11 Offbeat Experiences in Cancún
While many visitors to Cancún are there to celebrate spring break or load up on chilaquiles and tequila shots at all-inclusive resorts, there's more to this seaside town than hotels and buffets. The area has a rich Mayan history and plenty of art and culture. It's also home to incredible wildlife, which can be found in the form of iguanas sunning themselves on the ruins of ancient temples, turtles coming to shore to lay their eggs, or birds nesting on nearby islands. When you're finished drinking margaritas on the beach, consider these 11 alternative options.
A temazcal is a small, round structure or dome that turns into a steam house. Visitors sit around volcanic stones, first heated with fire, then placed in water and medicinal herbs in the center of the dome. The ensuing hot steam is sought out for its healing, purifying, and spiritual benefits. Temazcal Cancun is located within a forest, less than a half hour's drive from the hotel zone, and fits 12 people per session. Fresh fruit and a chilly cenote are available for nourishing and cooling down following your session.
Located on the nearby Isla Mujeres, the Women's Beading Co-Op offers the opportunity to purchase jewelry and gifts handcrafted by local artisans. Items for sale include bracelets, necklaces, earrings, bags, and more, with 80 percent of each sale going to the artist and the rest to purchase co-op supplies. A beading class is offered Monday through Saturday at 10 a.m. for 250 pesos ($12.53 U.S.) a person.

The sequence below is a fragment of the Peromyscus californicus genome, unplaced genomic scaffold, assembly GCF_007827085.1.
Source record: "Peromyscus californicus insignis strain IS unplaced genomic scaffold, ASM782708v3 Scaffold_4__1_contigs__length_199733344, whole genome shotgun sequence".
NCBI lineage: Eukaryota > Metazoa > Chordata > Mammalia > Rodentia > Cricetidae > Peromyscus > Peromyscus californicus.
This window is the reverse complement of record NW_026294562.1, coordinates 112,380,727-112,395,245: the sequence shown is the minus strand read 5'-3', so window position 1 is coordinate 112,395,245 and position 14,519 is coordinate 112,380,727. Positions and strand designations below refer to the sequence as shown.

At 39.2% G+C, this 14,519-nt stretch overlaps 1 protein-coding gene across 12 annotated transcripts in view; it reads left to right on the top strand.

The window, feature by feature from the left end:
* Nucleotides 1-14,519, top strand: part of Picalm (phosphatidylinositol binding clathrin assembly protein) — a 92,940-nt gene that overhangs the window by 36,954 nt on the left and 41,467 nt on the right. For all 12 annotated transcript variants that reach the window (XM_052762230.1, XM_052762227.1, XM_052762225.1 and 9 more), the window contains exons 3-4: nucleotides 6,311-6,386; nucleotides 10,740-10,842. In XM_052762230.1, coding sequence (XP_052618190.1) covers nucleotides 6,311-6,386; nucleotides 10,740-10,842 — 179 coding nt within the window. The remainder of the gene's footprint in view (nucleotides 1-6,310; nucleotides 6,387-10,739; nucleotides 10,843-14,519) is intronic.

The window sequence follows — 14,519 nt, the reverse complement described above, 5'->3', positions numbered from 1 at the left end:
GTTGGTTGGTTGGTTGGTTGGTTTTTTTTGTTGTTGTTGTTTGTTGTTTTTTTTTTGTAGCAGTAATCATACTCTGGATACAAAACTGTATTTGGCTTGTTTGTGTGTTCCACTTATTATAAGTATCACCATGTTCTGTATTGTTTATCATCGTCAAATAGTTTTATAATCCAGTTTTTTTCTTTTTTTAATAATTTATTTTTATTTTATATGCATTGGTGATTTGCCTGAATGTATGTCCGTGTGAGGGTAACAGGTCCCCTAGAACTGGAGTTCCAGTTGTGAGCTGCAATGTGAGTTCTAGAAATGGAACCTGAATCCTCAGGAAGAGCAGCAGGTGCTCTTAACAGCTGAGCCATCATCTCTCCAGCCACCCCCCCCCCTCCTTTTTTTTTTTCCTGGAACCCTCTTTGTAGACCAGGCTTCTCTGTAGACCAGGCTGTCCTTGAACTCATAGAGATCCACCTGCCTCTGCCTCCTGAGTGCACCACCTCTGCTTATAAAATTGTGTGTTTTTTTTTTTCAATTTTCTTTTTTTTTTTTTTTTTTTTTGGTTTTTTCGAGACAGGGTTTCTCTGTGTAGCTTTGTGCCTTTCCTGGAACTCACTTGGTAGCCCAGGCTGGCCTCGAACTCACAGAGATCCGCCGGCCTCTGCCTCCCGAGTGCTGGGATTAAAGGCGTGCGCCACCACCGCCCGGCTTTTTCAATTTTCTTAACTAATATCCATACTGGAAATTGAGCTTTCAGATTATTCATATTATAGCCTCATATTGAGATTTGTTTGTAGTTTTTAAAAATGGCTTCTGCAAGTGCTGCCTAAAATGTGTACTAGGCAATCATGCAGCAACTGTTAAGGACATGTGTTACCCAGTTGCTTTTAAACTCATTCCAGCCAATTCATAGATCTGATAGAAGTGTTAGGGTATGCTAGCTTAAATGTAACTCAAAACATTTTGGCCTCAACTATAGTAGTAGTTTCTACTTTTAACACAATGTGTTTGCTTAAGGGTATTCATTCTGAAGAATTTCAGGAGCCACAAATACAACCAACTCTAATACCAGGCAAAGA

Also located on Isla Mujeres, this hatchery conserves endangered sea turtles. Volunteers will collect eggs laid on the beach, which are incubated at the hatchery, then released. For just $3, guests can come and see young turtles of various ages and, between May and October, witness the releases of the babies into the wild.
Lorenzillo's is a "live lobster house" in the hotel zone known for its seafood selection, patio dining, lagoon views, and pirate vibe. According to legend, the eponymous pirate Lorenzillo arrived to La Villa Rica de Veracruz on May 18, 1683, excited to experience the cooking of the area. When it did not meet their expectations, they killed the village's wealthy residents out of spite. In 1979, the vengeful pirate's name was selected as a "cautionary tale" to those who would serve mediocre food. Crocodiles are occasionally known to swim near the patio, but feeding them is no longer allowed.
If you really want to get up close and personal with a crocodile, then pay a visit to Croco Cun Zoo, where guests will receive a 60- to 75-minute guided tour with plenty of opportunities to interact with animals. A visit may include encounters snakes, monkeys, birds, deer, Xoloitzcuintli (also known as Mexican hairless dogs), and crocodiles — many of which may be fed or touched. The zoo is located less than an hour south of Cancun, near Puerto Morelos. Admission hovers around $22 for children, and $32 for adults.